E. S. Ellsworth started buying up lots on the south side of Washington between Oak and Stevens. On June 28, 1899 he announced plans for a magnificent opera house. This served as the impetus for the construction of several new business blocks, as well as the installation of "cement" sidewalks in front of the newest buildings. The city voted to install a municipal sewer system that same year. Two years later Ellsworth added two new buildings just east of the Opera House. Iowa Falls' continued growth seemed assured.

The railroads provided excellent passenger as well as freight service. In 1891 the Burlington, Cedar Rapids & Northern had two passenger trains and two freight trains leaving Iowa Falls northbound daily except Sunday, and two passenger and two freight southbound also. The Illinois Central had two passenger trains and an "express" plus two freights leaving eastbound daily except Sunday, and two passenger and three freights westbound. The Chicago, Iowa & Dakota had two passenger trains daily southbound, and two northbound. (17)

In 1897 Byron Bliss brought about the opening of the north/south road leading out of Iowa Falls across the river. He platted the land on the south side of the river, and helped finance the building of the first Oak Street bridge in 1898. This was a major development in the growth of Iowa Falls in the coming decades. There was immediate talk of the Illinois Central building a modern depot at the intersection of Oak and the tracks, just south of the new bridge. This turned out to be just rumor, but it did plant the idea of a new depot, which finally was built as a Union Depot in 1902-03 east of Rock Run.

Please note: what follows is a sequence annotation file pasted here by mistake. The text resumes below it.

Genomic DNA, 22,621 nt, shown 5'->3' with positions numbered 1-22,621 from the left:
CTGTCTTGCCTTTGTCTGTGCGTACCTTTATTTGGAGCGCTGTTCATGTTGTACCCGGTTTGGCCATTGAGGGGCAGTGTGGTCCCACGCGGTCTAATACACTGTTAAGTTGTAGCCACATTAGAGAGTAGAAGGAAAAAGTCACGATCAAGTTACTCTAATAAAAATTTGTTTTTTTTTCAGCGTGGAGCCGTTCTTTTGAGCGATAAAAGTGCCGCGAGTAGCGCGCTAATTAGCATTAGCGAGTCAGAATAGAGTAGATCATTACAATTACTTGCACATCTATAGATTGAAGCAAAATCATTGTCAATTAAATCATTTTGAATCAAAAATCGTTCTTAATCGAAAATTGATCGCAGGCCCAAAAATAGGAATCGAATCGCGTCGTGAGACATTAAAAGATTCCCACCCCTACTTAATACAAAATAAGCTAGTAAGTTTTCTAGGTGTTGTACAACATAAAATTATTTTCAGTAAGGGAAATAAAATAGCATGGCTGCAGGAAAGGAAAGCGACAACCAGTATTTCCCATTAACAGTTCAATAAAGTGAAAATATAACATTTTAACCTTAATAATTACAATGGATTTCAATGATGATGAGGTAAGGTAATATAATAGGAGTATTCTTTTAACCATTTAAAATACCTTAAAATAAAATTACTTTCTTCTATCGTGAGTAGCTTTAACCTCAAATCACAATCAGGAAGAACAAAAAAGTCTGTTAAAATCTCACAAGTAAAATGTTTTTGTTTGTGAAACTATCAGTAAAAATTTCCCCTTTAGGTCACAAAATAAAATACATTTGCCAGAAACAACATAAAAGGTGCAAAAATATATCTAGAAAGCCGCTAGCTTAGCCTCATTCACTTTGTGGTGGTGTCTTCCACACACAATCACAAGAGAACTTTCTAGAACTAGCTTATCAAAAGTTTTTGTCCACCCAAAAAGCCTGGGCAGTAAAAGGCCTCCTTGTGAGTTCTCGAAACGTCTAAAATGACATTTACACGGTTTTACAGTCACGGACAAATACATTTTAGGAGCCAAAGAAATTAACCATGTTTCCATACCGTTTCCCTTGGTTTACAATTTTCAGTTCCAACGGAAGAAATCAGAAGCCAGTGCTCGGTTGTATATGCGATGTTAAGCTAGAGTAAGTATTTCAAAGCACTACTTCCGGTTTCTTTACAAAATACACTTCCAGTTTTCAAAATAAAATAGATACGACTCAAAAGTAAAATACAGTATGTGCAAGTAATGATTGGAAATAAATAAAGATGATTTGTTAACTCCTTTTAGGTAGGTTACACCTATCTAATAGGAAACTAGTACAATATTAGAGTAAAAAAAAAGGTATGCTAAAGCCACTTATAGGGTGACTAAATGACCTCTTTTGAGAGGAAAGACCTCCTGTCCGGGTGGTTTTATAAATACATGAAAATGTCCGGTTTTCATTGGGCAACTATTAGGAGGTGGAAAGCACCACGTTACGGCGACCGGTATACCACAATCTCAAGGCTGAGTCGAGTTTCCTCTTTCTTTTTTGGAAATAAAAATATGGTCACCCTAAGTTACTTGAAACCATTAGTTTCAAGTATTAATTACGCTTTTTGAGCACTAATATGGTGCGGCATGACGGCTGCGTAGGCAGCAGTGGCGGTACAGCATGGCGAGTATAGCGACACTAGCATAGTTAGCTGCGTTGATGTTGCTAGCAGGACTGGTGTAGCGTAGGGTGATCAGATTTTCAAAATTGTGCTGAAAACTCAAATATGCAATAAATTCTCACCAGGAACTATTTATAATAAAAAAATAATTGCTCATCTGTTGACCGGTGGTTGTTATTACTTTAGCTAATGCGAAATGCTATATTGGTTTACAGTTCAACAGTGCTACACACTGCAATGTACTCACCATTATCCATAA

The first decade of the new century saw the city consulting with officials of the Illinois Central about an underground crossing at Oak Street, listening to a suggestion from a citizen that waste receptacles be placed in convenient places "to improve untidy appearance," and deciding to replace old wooden sidewalks with new "cement" ones. The fire department asked the city to connect the Central Iowa Telephone office with the light plant to facilitate prompt fire alarms. (18) A new city hall was planned for part of the old Stevens Hotel property, and the population had reached 3680.

The two rival newspapers each decided to build a new building in 1904. The Hardin County Citizen built a two story artificial stone (concrete block) building on the east side of Stevens, just south of the park. The Sentinel had a two story brick, complete with rounded corner oriel window, built at the corner of Main and Washington.

Through the years the newspapers had always noted the construction of new residences as well as commercial blocks, but in 1904 there were many notes concerning the construction of the L. e. Jones residence which was designed by the Des Moines architectural firm of Smith and Gage. Originally estimated at $15,000, by the time it was completed the cost had risen to $30,000. One of the art glass windows alone was said to cost $500. The Jones residence is now the Masonic Temple and remains one of Iowa Falls' finest residences.

Railroad construction continued. A new brick Union Depot (NRHP) was constructed in 1902-03 on East Rocksylvania, replacing the old wood frame Illinois Central depot from 1866. The newest road, the Short Line constructed a "new electric interlocking tower" where their road crossed the rock Island and Illinois Central tracks on the east side. Known as the Mills Tower, this complex is now listed on the NRHP. In 1909 the Short Line built a new high bridge across the Iowa River. The era of major railroad construction had ended.